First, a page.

CCS Students Receive Awards at the Texas Academy of Science Meeting

| Published: April 08, 2016

CCS Students Receive Awards at the Texas Academy of Science Meeting

CORPUS CHRISTI, Texas – Three Texas A&M University-Corpus Christi students in the Center for Coastal Studies (CCS) earned awards at the 119th annual Texas Academy of Science meeting in Junction, Texas. The event was held from March 4-6 in the Llano River Field Station at Texas Tech University.

This year’s meeting included professional development sessions, scientific talks, field trips and more than 250 presentations of research information by individuals and representatives of research teams. The meeting held presentations by the Academy’s Distinguished Scientist and its Outstanding Texas Educator for 2016, followed by an awards banquet.

I-Shuo Huang, a Ph.D. student with the Center for Coastal Studies, won second place in the Ph.D. competition for the Marine Science oral session. Huang’s presentation titled, “Taxonomic identification and toxin isolation of a new-to-science cyanobacterium Pseudoleptolyngbya mysidocida gen. nov. & sp. nov.,” focused on a new marine cyanobacterial toxin that was found in either Chesapeake Bay, Md., or Corpus Christi Bay, Texas. Huang and his team have named the new cyanobacterium genus and species, Pseudoleptolyngbya mysidocida.

Lindsey Ramirez, a Master of Science student in the MARB program, won third place in the Master of Science competition. Ramirez’s study titled, “Does elevated salinity induce a physiological response in Texas diamondback terrapin (Malaclemys terrapin littoralis)?” will determine the physiological effects of elevated salinity on stress hormone production in the Texas diamondback terrapin residing in Nueces and Mission-Aransas Estuaries. The funds from this award will go toward her master's work involving physiological responses in terrapins related to elevated salinities. Dr. Paul Zimba, Director of the Center for Coastal Studies, served as an advisor to both Huang and Ramirez for their projects.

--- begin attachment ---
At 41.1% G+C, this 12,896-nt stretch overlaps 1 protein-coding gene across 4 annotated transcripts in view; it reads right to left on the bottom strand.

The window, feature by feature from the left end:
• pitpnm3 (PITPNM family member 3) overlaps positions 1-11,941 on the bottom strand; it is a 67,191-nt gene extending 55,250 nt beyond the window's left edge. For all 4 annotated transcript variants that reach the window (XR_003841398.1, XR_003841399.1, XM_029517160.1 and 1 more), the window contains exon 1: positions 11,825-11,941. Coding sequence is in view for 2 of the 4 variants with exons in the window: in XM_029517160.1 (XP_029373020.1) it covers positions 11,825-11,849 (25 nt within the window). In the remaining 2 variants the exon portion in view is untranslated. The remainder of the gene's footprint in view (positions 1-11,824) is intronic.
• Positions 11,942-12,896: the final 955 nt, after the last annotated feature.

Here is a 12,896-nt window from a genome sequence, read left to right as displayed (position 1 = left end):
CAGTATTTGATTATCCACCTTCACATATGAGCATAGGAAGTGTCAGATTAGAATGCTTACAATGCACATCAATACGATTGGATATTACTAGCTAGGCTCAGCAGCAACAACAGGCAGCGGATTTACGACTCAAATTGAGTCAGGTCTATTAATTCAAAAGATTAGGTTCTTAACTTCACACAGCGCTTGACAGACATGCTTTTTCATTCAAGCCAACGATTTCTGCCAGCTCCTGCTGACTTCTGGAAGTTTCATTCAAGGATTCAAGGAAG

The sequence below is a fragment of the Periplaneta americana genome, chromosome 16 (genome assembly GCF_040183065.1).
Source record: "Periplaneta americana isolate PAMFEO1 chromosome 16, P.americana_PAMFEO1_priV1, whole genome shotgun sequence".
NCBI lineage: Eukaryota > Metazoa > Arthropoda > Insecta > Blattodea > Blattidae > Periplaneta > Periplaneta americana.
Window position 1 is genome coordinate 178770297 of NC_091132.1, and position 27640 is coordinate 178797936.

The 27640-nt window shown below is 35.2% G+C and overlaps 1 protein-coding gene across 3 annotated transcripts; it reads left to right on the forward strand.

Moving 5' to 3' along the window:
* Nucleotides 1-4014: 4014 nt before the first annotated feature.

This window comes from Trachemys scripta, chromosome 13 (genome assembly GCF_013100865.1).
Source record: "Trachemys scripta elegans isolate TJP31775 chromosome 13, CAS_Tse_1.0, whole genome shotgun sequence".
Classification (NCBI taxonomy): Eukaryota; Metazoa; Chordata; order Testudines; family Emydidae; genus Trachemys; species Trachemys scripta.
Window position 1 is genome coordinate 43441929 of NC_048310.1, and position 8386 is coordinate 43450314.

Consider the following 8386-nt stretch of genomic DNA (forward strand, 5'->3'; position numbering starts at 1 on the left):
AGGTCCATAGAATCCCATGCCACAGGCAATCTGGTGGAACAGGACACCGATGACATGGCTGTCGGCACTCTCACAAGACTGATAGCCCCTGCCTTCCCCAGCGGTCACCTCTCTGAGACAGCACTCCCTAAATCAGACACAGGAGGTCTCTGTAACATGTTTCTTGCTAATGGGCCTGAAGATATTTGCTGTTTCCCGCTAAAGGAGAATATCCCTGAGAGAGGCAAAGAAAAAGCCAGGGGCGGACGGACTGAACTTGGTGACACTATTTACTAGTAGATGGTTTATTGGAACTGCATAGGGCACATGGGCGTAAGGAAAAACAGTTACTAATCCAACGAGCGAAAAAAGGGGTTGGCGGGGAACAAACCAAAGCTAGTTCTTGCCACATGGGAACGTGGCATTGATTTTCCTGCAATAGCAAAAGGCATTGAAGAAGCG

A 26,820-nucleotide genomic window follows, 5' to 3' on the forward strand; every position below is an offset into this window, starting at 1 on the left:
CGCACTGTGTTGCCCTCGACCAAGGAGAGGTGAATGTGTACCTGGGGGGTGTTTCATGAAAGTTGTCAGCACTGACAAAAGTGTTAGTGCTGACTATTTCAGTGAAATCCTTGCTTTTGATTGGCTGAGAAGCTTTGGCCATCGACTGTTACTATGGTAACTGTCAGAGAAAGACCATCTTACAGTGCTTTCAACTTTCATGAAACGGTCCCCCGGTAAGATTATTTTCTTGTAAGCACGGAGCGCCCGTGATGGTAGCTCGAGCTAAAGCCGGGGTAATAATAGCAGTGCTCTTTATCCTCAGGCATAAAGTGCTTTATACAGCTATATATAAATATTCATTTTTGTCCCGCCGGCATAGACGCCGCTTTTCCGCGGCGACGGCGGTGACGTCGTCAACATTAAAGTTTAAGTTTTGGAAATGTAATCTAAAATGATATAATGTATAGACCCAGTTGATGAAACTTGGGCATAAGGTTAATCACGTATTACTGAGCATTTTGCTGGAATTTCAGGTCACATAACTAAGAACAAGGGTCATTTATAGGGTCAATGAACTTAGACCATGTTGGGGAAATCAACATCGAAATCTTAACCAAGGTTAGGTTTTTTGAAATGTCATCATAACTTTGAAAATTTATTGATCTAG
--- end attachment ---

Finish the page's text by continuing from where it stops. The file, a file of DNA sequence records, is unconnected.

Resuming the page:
Juan Martinez, a computer science undergraduate, won the poster award in the computer science poster session. His work titled, “Spatial data management of species interactions in the Gulf of Mexico,” uses the Gulf of Mexico Species Interactions (GoMexSI) open source database and a Geographic Information Systems tool to create spatial queries for data acquisition. The main objective of the study was to facilitate the retrieval of digital fish diet data in the Gulf of Mexico. Martinez was assisted by Associate Research Scientist, Dr. James D. Simons, as his advisor who specializes in species interaction networks and databases.  

More than 120 students attended this event and more than 250 presentations were given by various research students from across the state.

The Texas Academy of Science was founded by teachers’ in 1880. The organization emerged around 1929 and included a physicist, botanist, mathematician and two biologists as its founding members. Now, TAS publishes a peer-reviewed journal (The Texas Journal of Science), conducts an annual meeting that highlights research across 17 sections in the sciences, and provides substantial funding opportunities for students, and facilitates expert testimony on policy issues related to STEM or science education.